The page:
The hawkish leader’s analysis is contingent on the belief that Palestinians are not rational actors, but emotional ones impervious to reason. Netanyahu’s analysis is fundamentally racist and flawed because it ascribes to Jewish immigration into Mandatory Palestine an innocuous character it has never possessed.
Israel’s establishment as a homeland for a Jewish majority in a land where a Palestinian-Arab majority existed has necessitated the on-going forced removal and subjugation of the non-Jewish Palestinian population – not simply in the Arab-Israeli War or the Six-Day War, but into the present day.
Forced into Ghettoised communities
Today, there are 6.8 million Palestinian refugees. These are people who fled the war and the threat of harm in 1948 – the Nakba – and 1967, and their descendants. Yet the travails of Palestinians are by no means finished. Israel’s present-day administrative practices in housing, residency, water distribution, urban planning, education, and taxation policies are herding Palestinians into ghettoised communities or forcing them from the territory altogether.
Within Israel, Palestinians are squeezed into designated areas or urban townships, as is the case with the 70,000 Palestinian bedouin in the Negev. Within the West Bank, Israeli policies are forcing Palestinians to search for opportunities in Area A, or a mere 16 percent of the occupied territory, severely constraining their movement. And the Gaza Strip, subject to a naval blockade and a comprehensive land siege, is the largest ghetto of all.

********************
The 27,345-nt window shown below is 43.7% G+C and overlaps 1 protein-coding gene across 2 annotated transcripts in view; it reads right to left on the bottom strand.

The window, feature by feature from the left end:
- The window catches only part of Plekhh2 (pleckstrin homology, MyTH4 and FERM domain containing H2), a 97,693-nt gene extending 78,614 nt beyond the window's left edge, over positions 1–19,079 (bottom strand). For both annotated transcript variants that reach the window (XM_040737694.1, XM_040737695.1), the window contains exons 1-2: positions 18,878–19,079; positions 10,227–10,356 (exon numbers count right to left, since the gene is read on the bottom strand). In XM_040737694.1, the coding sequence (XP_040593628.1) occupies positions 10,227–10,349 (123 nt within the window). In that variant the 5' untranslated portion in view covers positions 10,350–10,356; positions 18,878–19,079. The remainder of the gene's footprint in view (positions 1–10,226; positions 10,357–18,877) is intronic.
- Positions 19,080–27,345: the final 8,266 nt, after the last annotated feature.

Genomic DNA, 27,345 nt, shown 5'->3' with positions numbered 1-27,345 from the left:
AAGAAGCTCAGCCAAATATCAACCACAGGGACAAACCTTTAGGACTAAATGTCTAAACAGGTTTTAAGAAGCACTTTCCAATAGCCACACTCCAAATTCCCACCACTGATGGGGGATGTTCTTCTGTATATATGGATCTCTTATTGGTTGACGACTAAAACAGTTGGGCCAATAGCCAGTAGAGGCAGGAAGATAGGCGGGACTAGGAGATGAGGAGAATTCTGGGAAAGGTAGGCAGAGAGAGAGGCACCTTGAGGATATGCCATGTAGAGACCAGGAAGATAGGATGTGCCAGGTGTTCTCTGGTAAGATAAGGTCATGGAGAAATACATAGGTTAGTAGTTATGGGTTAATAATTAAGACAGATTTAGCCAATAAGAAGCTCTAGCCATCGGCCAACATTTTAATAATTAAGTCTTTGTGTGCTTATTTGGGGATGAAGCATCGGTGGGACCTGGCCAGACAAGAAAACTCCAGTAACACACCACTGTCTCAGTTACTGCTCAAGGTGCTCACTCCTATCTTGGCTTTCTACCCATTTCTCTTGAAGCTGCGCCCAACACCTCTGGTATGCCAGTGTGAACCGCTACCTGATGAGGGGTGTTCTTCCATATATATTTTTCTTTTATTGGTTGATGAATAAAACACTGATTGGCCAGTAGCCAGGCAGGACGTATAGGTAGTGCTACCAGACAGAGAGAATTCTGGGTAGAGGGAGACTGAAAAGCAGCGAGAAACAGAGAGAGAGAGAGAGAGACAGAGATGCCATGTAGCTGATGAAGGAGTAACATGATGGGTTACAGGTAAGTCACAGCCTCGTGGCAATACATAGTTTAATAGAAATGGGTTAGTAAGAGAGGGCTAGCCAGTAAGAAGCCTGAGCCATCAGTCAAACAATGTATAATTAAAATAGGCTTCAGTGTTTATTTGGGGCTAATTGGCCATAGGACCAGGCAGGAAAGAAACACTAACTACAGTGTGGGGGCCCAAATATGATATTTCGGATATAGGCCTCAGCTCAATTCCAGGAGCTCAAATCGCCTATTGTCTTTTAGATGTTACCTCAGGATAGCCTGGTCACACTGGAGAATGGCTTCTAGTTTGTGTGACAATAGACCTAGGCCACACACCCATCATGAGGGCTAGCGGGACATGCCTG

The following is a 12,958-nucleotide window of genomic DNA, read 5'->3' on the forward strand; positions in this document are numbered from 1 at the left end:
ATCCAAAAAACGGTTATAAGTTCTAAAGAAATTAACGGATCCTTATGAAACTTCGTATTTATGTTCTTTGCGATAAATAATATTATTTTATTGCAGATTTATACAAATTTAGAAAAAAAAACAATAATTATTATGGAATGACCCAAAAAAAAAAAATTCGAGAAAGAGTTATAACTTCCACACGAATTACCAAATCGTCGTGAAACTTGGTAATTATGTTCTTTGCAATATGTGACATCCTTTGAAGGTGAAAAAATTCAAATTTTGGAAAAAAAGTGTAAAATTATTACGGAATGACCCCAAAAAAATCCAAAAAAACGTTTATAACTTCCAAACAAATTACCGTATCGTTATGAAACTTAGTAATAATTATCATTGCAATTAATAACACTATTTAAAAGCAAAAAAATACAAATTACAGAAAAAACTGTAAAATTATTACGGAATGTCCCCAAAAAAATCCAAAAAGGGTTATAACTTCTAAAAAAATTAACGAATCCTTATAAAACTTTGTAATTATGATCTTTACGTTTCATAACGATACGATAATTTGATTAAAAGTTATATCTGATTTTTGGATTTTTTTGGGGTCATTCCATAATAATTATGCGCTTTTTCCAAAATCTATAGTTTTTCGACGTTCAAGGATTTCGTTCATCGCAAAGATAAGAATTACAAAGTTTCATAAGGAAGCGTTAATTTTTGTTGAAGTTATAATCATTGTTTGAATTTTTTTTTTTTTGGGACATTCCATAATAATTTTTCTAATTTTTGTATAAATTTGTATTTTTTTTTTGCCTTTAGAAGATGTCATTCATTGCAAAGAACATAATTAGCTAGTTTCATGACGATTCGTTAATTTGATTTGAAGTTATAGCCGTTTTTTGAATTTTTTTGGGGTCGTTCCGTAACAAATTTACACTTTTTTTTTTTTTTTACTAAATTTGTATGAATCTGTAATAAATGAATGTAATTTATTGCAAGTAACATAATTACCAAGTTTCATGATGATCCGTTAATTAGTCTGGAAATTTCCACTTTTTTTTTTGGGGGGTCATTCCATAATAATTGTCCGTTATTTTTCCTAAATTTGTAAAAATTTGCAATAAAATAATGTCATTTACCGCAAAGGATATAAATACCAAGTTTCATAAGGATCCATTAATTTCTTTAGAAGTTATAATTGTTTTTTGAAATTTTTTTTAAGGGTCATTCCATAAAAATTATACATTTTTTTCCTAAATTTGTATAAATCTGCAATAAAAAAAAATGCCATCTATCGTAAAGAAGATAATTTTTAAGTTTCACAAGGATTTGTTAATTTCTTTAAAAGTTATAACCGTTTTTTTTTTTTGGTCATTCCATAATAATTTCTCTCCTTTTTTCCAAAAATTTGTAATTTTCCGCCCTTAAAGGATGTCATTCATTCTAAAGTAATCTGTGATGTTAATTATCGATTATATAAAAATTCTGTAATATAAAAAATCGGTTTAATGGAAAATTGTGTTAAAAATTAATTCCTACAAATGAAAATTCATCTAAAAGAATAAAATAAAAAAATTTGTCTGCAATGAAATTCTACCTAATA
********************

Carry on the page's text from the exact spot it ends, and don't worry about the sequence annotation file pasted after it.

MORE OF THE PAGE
Surrounding the concentrated and disconnected West Bank population centres is an intricate network of Jewish settler colonies, with the attendant physical and economic infrastructure, and whose residents are subject to a different set of laws designated for Jewish persons only with the intention – and result – of privileging them legally, administratively, economically, and politically.
Still, this apartheid reality is not the worst-case scenario for Palestinians, many of whom insist that, come what may, they will never be forced out again.
Yet notwithstanding the courageous Palestinian determination to stay rooted to what land remains to them, Israel is pressuring thousands of Palestinians out of the territory and into forced exile along with those already removed since 1948. Between 1967 and 1994, Israel revoked the residency rights of approximately 140,000 Palestinians in the Occupied Territory through what can best be termed “silent deportation”. The Palestinian Central Bureau of Statistics comments that, were it not for Israel’s discriminatory policies, the Palestinian population would be greater by 14 percent.
Within Israel, the ban on family reunification has forced Palestinian citizens, constituting approximately 20 percent of Israel’s population, to build their families and lives outside of their place of birth if they marry a Palestinian from the Occupied Territories or a resident of an “enemy state”. After the Israeli High Court upheld the discriminatory ban, Israeli Knesset member Yaakov Katz explained “… the State of Israel was saved from being flooded by 2-3 million Arab refugees”.